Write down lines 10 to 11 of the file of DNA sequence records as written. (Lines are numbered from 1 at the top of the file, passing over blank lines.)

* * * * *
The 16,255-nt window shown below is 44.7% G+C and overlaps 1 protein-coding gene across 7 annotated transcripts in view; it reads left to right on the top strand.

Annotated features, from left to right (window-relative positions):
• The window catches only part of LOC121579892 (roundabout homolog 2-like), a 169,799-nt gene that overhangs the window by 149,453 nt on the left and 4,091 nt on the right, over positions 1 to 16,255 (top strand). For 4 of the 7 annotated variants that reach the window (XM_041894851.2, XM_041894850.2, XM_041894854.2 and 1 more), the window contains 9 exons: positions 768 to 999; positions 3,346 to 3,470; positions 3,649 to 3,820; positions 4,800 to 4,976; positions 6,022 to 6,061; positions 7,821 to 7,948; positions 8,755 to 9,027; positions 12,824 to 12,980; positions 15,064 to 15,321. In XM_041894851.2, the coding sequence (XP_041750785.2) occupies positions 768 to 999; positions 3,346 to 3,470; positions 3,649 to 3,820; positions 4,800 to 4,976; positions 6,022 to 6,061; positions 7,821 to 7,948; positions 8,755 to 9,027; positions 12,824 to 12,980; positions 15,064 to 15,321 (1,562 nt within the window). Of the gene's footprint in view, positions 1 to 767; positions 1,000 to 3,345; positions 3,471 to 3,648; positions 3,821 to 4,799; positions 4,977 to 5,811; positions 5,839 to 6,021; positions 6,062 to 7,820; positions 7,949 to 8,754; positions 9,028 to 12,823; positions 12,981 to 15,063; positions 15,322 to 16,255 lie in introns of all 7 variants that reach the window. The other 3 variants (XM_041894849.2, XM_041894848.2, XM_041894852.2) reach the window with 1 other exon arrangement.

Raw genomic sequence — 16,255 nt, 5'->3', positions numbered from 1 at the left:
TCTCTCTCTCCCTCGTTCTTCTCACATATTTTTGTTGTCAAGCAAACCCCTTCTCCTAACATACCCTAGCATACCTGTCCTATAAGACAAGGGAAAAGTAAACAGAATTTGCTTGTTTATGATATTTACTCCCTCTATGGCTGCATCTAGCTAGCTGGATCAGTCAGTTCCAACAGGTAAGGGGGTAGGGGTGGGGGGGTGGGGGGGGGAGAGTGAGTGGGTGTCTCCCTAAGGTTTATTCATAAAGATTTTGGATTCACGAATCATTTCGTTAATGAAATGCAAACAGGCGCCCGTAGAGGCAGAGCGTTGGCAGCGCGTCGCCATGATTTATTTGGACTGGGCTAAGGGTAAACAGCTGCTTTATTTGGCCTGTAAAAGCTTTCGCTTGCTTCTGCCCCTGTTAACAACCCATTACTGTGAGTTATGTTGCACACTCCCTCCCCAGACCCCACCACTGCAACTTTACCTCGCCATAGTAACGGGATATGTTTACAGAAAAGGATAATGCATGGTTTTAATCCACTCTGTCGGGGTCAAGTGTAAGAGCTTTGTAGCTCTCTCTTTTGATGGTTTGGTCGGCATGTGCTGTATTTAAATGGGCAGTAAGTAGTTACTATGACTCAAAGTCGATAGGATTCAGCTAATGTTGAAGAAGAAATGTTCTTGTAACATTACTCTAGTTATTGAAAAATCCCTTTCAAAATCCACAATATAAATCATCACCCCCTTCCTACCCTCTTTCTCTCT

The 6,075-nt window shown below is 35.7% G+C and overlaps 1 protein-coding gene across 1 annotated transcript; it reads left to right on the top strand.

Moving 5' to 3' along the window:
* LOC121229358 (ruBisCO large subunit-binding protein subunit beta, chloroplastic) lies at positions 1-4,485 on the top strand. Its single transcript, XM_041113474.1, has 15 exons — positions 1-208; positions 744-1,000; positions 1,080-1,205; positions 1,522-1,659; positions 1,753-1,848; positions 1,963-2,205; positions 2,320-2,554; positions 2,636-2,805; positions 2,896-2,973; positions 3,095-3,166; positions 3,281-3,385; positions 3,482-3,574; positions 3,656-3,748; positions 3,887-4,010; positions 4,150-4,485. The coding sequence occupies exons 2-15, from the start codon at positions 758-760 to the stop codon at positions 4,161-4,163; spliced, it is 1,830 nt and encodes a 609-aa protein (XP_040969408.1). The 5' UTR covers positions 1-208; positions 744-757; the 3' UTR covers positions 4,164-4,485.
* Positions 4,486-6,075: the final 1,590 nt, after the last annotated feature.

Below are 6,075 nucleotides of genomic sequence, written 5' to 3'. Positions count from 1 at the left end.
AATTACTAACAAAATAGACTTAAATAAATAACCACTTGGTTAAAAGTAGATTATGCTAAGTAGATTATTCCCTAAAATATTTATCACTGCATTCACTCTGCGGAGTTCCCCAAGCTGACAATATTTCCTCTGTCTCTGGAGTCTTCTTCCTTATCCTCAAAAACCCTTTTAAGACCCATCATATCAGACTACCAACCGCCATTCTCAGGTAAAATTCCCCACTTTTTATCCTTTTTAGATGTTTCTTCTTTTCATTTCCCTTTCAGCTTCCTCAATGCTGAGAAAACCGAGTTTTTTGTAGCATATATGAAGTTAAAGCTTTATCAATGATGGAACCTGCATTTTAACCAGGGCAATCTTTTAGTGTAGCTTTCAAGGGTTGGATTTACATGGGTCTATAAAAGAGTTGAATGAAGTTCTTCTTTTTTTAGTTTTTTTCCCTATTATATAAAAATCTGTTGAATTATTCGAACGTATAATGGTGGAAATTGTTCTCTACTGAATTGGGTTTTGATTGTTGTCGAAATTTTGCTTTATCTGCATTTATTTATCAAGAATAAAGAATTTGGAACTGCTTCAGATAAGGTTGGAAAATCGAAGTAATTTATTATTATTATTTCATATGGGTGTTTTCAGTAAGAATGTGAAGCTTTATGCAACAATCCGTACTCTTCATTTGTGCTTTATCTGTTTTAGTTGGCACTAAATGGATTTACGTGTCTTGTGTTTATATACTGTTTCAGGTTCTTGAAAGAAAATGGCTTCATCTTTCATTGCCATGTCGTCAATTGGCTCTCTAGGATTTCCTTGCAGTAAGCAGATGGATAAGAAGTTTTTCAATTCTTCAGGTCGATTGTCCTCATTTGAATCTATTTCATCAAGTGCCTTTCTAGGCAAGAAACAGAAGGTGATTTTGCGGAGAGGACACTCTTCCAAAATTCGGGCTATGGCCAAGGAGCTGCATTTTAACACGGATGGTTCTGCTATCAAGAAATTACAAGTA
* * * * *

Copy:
Below are 6,075 nucleotides of genomic sequence, written 5' to 3'. Positions count from 1 at the left end.
AATTACTAACAAAATAGACTTAAATAAATAACCACTTGGTTAAAAGTAGATTATGCTAAGTAGATTATTCCCTAAAATATTTATCACTGCATTCACTCTGCGGAGTTCCCCAAGCTGACAATATTTCCTCTGTCTCTGGAGTCTTCTTCCTTATCCTCAAAAACCCTTTTAAGACCCATCATATCAGACTACCAACCGCCATTCTCAGGTAAAATTCCCCACTTTTTATCCTTTTTAGATGTTTCTTCTTTTCATTTCCCTTTCAGCTTCCTCAATGCTGAGAAAACCGAGTTTTTTGTAGCATATATGAAGTTAAAGCTTTATCAATGATGGAACCTGCATTTTAACCAGGGCAATCTTTTAGTGTAGCTTTCAAGGGTTGGATTTACATGGGTCTATAAAAGAGTTGAATGAAGTTCTTCTTTTTTTAGTTTTTTTCCCTATTATATAAAAATCTGTTGAATTATTCGAACGTATAATGGTGGAAATTGTTCTCTACTGAATTGGGTTTTGATTGTTGTCGAAATTTTGCTTTATCTGCATTTATTTATCAAGAATAAAGAATTTGGAACTGCTTCAGATAAGGTTGGAAAATCGAAGTAATTTATTATTATTATTTCATATGGGTGTTTTCAGTAAGAATGTGAAGCTTTATGCAACAATCCGTACTCTTCATTTGTGCTTTATCTGTTTTAGTTGGCACTAAATGGATTTACGTGTCTTGTGTTTATATACTGTTTCAGGTTCTTGAAAGAAAATGGCTTCATCTTTCATTGCCATGTCGTCAATTGGCTCTCTAGGATTTCCTTGCAGTAAGCAGATGGATAAGAAGTTTTTCAATTCTTCAGGTCGATTGTCCTCATTTGAATCTATTTCATCAAGTGCCTTTCTAGGCAAGAAACAGAAGGTGATTTTGCGGAGAGGACACTCTTCCAAAATTCGGGCTATGGCCAAGGAGCTGCATTTTAACACGGATGGTTCTGCTATCAAGAAATTACAAGTA